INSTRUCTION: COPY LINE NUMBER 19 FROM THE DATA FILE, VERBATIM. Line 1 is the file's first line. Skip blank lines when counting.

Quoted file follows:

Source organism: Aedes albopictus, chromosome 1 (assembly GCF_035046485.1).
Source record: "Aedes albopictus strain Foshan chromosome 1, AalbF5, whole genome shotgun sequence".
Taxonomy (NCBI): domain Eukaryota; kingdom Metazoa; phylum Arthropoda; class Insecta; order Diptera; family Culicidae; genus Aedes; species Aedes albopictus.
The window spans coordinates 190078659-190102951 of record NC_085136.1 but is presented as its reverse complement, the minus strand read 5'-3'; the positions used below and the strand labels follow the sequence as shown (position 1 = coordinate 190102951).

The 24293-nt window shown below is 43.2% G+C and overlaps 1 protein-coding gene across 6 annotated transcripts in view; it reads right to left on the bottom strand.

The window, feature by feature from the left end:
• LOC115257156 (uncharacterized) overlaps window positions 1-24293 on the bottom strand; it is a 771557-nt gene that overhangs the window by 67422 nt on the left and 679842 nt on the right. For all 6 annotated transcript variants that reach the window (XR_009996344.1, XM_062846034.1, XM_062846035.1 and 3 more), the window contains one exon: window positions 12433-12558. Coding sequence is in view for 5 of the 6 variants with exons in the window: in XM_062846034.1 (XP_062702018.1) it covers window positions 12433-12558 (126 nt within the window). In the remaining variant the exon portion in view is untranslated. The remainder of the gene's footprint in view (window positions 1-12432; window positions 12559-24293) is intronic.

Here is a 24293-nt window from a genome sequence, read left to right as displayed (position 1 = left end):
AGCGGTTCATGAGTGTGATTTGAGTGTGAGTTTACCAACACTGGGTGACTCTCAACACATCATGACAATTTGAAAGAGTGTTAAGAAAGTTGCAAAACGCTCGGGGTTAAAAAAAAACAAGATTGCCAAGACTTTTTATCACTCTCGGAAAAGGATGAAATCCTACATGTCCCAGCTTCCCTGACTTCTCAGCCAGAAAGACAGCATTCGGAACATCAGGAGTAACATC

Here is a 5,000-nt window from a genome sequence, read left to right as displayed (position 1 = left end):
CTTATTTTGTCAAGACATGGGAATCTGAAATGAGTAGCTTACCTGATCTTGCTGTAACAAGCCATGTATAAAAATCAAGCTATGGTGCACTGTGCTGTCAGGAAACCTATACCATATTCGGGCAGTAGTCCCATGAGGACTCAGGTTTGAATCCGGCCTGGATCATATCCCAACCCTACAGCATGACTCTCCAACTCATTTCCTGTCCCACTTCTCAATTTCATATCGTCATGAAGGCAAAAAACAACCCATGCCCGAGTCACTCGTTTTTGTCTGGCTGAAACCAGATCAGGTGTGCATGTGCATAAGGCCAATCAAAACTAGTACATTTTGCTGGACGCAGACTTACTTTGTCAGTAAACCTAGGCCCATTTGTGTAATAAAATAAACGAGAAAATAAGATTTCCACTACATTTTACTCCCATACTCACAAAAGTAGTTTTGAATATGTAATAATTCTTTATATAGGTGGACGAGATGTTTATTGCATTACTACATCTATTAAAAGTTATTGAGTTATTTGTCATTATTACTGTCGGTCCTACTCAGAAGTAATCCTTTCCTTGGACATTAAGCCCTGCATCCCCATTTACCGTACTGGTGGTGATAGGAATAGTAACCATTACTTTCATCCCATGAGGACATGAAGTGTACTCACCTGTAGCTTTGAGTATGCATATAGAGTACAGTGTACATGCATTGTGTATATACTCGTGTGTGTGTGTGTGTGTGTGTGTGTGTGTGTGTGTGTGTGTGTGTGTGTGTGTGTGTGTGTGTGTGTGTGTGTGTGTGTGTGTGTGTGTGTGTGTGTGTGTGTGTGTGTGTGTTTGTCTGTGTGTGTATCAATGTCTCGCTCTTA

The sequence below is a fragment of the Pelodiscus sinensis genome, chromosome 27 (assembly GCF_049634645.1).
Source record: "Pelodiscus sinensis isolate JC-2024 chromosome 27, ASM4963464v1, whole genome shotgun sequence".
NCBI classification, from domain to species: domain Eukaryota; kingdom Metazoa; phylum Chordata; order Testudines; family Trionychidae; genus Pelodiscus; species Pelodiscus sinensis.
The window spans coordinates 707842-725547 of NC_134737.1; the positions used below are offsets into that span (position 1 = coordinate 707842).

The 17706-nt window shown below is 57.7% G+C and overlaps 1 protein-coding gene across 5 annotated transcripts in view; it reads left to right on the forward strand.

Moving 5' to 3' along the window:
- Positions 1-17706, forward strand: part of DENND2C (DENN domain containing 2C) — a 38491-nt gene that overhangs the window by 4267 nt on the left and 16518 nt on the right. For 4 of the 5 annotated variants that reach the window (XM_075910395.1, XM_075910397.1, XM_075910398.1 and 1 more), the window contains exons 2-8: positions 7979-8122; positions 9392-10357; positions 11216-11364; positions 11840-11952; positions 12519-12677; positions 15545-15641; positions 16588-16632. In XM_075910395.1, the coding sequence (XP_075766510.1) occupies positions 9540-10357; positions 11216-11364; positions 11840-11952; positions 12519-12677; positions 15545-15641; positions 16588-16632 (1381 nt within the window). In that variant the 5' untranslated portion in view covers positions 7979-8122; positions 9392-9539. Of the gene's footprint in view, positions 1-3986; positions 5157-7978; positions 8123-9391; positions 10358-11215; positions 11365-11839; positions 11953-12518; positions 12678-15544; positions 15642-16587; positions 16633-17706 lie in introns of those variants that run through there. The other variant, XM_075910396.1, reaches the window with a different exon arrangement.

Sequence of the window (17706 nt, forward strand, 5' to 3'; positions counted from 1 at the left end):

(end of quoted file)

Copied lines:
Sequence of the window (17706 nt, forward strand, 5' to 3'; positions counted from 1 at the left end):